Skip Punta Cana in the Dominican Republic. Head to Santo Domingo Instead.
What do you do when there's a long weekend coming up? If you're like me, you look up flights just to see what you find. Then, you book that $175 bargain flight to Santo Domingo in the Dominican Republic.
People will ask you why Santo Domingo. After all, the Dominican capital is not exactly a tourism hub. Not when the gorgeous beaches and all-inclusive resorts in Punta Cana and Puerto Plata beacon. But that, it turns out, is exactly what makes the city so alluring.
Though my first impressions were somewhat tepid, by the end of the trip, I was completely won over. So much so, that I'd say Santo Domingo should be a high priority on your Caribbean travel list.
The First City in the Americas?
The main draw of the Dominican capital is its well-preserved and very large colonial center. Santo Domingo claims to be the first city in the Americas.
This, of course, isn't exactly accurate. There were already multiple large, complex and advanced cities in the Americas well before the Spanish arrived. Cortez famously called Mexico's Technotitlan a "great city" and compared its size to that of Sevilla or Cordoba in Spain.
However, Santa Domingo was the first city the Spanish founded after colonizing the continent. And — while colonial architecture can have a painful historical connotation — there is no denying that it's beautiful.
While there are many colonial centers around Latin America, Santo Domingo's might be the most impressive. Plan at least a day of just walking around the neighborhood, passing by colorful houses decorated with flowers dropping down from balconies. Many of these historic homes have been converted to cafes, restaurants or hotels. Some double up as museums.
The heart of the center is Parque Colon, once the main town square. Everything in the neighborhood stems from it, so it's a perfect place to gather forces. The square is lined with restaurants and cafes from where you can comfortably people watch. Or if you rather do it for free, sit on a bench in front of the Cathedral of Santa María la Menor, another must-see landmark.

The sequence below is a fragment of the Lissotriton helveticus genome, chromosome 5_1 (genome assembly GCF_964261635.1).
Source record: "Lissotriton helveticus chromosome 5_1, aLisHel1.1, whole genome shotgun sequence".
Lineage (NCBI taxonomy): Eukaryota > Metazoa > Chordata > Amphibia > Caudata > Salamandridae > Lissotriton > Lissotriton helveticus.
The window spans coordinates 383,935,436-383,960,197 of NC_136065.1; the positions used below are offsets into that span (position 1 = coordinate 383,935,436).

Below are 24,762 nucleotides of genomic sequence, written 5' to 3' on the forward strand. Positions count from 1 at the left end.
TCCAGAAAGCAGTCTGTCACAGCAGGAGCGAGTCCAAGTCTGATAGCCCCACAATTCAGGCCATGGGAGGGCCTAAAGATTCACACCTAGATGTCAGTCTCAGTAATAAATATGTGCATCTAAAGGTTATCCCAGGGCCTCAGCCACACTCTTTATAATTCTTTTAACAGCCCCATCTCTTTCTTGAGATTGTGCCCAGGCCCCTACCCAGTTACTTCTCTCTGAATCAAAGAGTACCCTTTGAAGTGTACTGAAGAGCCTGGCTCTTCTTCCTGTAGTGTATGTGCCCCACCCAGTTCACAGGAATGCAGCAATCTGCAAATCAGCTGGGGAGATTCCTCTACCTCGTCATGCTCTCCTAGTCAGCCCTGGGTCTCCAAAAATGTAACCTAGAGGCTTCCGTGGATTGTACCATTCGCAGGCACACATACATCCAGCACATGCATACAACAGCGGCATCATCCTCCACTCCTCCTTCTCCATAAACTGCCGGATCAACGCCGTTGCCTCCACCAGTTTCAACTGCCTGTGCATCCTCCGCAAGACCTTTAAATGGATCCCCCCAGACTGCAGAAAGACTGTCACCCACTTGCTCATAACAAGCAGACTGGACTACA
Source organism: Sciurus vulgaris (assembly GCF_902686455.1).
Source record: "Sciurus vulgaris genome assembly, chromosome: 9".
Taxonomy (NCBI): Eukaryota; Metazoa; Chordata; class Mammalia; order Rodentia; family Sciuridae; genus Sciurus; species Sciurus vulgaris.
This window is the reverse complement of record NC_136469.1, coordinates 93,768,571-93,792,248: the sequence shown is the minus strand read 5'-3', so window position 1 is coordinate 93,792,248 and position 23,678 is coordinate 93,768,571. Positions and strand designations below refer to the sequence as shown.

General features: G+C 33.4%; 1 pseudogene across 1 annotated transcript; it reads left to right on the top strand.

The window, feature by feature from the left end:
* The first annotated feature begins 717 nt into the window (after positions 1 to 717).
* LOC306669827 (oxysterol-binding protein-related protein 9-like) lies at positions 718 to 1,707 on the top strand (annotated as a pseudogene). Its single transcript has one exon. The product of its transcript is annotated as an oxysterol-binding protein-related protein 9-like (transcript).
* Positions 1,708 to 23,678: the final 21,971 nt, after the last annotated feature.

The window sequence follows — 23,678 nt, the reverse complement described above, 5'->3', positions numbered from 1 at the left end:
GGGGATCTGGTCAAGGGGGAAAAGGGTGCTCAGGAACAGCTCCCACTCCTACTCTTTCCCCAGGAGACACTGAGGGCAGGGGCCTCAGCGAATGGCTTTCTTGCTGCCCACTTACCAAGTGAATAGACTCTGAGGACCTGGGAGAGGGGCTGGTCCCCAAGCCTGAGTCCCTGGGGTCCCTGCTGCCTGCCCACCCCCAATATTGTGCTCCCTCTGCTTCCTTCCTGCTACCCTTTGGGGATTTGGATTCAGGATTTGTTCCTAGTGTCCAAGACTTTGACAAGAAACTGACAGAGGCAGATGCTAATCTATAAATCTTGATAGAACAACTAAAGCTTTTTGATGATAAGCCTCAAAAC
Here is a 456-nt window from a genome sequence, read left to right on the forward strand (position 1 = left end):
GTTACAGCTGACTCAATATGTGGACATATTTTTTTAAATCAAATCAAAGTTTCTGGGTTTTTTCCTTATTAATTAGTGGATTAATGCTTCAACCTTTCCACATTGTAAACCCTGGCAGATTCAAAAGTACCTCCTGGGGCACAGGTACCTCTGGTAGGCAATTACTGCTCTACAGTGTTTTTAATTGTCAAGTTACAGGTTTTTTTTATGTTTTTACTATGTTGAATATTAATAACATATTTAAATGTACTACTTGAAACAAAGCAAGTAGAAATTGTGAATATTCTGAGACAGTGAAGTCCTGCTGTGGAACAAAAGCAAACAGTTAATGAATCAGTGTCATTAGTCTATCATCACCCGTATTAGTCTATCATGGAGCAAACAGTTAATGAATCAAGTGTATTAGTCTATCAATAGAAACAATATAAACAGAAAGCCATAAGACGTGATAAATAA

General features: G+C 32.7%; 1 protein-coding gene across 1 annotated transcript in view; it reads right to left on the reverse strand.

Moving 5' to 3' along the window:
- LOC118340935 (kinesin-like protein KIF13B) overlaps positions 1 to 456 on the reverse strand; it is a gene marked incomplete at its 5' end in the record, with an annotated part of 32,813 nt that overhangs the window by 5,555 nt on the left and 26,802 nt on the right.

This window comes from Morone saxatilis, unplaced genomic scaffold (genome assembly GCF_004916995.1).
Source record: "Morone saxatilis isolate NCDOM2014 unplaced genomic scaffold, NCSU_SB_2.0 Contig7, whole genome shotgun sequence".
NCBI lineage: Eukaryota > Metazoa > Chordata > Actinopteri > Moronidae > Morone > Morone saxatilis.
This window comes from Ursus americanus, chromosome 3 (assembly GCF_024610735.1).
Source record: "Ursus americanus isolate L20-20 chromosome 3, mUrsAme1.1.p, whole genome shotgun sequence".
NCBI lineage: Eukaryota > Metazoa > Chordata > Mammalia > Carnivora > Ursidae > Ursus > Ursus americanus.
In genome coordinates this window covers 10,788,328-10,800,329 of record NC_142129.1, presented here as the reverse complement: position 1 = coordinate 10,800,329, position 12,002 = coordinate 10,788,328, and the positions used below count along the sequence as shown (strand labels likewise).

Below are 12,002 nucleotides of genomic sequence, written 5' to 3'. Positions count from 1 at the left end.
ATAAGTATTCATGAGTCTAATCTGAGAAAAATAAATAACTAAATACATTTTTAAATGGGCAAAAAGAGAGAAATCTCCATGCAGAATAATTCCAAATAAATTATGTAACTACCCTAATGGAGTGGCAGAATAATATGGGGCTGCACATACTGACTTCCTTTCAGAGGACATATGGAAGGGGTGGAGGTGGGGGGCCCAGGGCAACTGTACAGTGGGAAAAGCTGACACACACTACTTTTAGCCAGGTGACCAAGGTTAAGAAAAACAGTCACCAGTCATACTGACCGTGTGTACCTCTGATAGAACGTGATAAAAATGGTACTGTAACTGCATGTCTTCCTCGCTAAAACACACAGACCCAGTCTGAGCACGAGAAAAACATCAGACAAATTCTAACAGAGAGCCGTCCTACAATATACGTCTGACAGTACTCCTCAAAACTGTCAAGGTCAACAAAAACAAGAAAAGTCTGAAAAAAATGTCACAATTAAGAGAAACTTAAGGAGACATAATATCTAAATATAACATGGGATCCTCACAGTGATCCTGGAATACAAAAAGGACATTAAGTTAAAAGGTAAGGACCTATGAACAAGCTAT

Make sure to also make time to see Calle de las Damas (the oldest street in the city), the Museum of the Royal Houses and the Colombus Alcazar.
While this is the main tourism hub in Santo Domingo, you'll be surprised to look around and notice that the tourist to local ratio still tips heavily to the latter.
This would be a recurring theme of my time in the city, where I more often than not found myself being one of few tourists. And, in some places, the only tourist.
OK, But What About the Beach?
I hear you. People go to the Caribbean so they can splash in the Caribbean. In all honesty, Santo Domingo itself does not have nice beaches.
It's interesting that a city right on the ocean lacks good places to go for a swim, but the beaches I saw were filled with trash to the point that getting in the water was not allowed. But this is the Dominican Republic, and a nice beach is never far away.
Most people go to Boca Chica Beach. Once a quiet seaside village, it is now known for its all-inclusive resorts. Every Dominican that I spoke with — both before and during the trip — told me to skip it, so I'll relay their wisdom to you.
Juan Dolio is another favored beach that at least one person described as one of the most beautiful beaches they've ever seen. Though popular with tourists, it's a bit farther away than Boca Chica, so it isn't as crowded.
Because this was a vacation and I wanted to be on a quiet beach, drinking beer and eating fried fish, I opted for neither. Instead, I went to a small part of Playa Guayacanes, which is in between the other two.
Since it was a Sunday, the beach was busy, but I didn't see any other tourists around. Instead, it was mostly extended families enjoying a weekend by the sea. Facilities were more limited, but there was space on the sand and fresh fried fish. And that's all I really needed.
A National Park Within the City
If you need more time near (though not in) the water, visit Three Eyes National Park.
Set within the city limits, this small urban park was created to protect a pristine underground river, divided by three main caves (hence the name). Although the Taíno people were well aware of its existence, this magical place remained a secret to the western world until 1912.